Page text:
Thursday 22 March 2018

Probe into 'black milk' sales as farmers try to get around quotas

Close up of milking cluster
Close up of milking cluster

Sam Griffin

A cross-border investigation is under way into a 'black milk' market after it emerged farmers in the South have been trying to smuggle their over-quota produce into the Northern market.

The Department of Agriculture has confirmed it is investigating the practice, as are the authorities in Northern Ireland as well as the Foods Standards Agency (FSA), which has warned of the serious health implications of consuming milk that is not properly stored.

The Irish Creamery Milk Suppliers Association (ICMSA) last week said individuals caught selling black milk to unregistered buyers faced "savage fines" and warned that individuals could not be allowed go "outside" the system.

Before Christmas, Ulster Farmers Union president Harry Sinclair said the practice by "unscrupulous individuals" threatened the integrity of the entire dairy industry.

Last week, Bord Bia figures revealed that Irish dairy exports were worth over €3bn to the economy last year while the total value of the Irish food and drink market is up 40 per cent since 2009.

Industry experts said the black milk market could be a result of the hugely successful dairy production year enjoyed by Irish farmers, who are desperate to offload surplus milk ahead of the March deadline for milk quota production.

The quota -- an EU-set limit on the amount of milk a farmer can produce -- sees 'super levies' of 28.65c per litre imposed on over-surplus milk.

The ICMSA, the State's specialist dairy farm organisation, estimates that Ireland is currently running around two per cent over its national quota and industry sources said that could result in a levy in excess of €30m.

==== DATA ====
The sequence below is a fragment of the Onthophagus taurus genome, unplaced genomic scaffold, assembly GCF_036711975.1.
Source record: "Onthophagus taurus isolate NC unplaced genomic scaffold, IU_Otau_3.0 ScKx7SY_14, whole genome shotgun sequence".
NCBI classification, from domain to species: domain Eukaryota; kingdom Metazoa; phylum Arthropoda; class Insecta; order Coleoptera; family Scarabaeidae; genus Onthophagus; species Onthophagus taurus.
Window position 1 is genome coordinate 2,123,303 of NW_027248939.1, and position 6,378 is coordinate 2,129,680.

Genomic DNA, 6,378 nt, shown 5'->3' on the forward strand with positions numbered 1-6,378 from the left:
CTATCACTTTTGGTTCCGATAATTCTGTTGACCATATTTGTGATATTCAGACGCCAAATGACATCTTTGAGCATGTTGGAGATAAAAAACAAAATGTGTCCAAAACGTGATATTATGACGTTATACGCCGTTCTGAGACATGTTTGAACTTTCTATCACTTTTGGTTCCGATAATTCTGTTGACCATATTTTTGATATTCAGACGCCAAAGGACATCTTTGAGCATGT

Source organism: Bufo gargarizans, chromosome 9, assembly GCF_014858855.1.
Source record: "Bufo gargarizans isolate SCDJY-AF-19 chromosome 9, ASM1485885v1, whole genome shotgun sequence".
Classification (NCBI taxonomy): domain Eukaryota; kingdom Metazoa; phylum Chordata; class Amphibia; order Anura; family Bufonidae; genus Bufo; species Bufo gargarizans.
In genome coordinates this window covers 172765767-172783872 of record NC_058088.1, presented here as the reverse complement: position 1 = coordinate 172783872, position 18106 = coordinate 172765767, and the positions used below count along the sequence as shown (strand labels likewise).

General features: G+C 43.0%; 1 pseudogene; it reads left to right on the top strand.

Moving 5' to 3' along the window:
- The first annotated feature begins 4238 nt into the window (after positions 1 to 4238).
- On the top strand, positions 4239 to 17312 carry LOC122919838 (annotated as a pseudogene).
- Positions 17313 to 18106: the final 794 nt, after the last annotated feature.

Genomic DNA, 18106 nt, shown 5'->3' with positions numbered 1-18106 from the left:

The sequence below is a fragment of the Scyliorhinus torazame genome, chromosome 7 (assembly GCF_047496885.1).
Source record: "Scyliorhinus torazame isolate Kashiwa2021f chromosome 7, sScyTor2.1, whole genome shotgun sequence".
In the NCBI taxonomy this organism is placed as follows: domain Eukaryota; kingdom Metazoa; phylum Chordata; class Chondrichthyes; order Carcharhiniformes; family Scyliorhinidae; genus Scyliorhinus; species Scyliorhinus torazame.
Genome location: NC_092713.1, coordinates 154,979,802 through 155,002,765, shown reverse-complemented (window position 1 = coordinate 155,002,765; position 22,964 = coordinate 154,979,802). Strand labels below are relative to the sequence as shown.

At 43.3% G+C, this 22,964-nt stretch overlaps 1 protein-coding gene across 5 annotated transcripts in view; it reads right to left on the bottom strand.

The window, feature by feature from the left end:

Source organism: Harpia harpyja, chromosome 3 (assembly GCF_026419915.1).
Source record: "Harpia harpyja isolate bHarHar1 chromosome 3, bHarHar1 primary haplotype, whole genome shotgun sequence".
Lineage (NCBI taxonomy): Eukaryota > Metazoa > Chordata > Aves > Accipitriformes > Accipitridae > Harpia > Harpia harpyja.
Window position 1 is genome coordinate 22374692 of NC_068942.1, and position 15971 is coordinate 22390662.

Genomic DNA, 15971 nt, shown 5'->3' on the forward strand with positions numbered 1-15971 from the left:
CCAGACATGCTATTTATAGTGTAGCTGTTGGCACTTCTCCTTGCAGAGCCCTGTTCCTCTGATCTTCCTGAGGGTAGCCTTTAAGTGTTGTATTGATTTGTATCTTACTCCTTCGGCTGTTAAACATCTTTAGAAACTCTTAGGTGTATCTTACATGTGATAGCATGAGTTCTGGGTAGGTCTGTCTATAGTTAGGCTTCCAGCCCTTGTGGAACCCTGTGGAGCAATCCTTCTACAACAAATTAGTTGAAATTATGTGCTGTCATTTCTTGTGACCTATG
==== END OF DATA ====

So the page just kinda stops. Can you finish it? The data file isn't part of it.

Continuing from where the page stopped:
However, with milk quotas set to be lifted in 2015, farming groups argue it is understandable that dairy producers increase production in preparation for next year.

ICMSA president John Comer told the Sunday Independent he "recognised" the difficult position farmers were in but said the integrity of the industry was crucial given the figures from Bord Bia.

"Nothing can be allowed interfere with the reputation that we all have so carefully built up and worked to maintain. Individuals cannot be allowed go 'outside' our system of carefully supervised and monitored buyers," he said.

Two months ago PSNI officers seized a truck in Newry that was transporting several containers full of milk, understood to have been produced in the South.

A 35-year-old man was also arrested during the seizure and has since been released on bail pending further investigations. The unrefrigerated containers of milk were destroyed.

A spokesperson for the FSA, which is leading the cross-border investigation, said there were "obvious food safety issues" with milk smuggled in unrefrigerated containers.

Irish Independent

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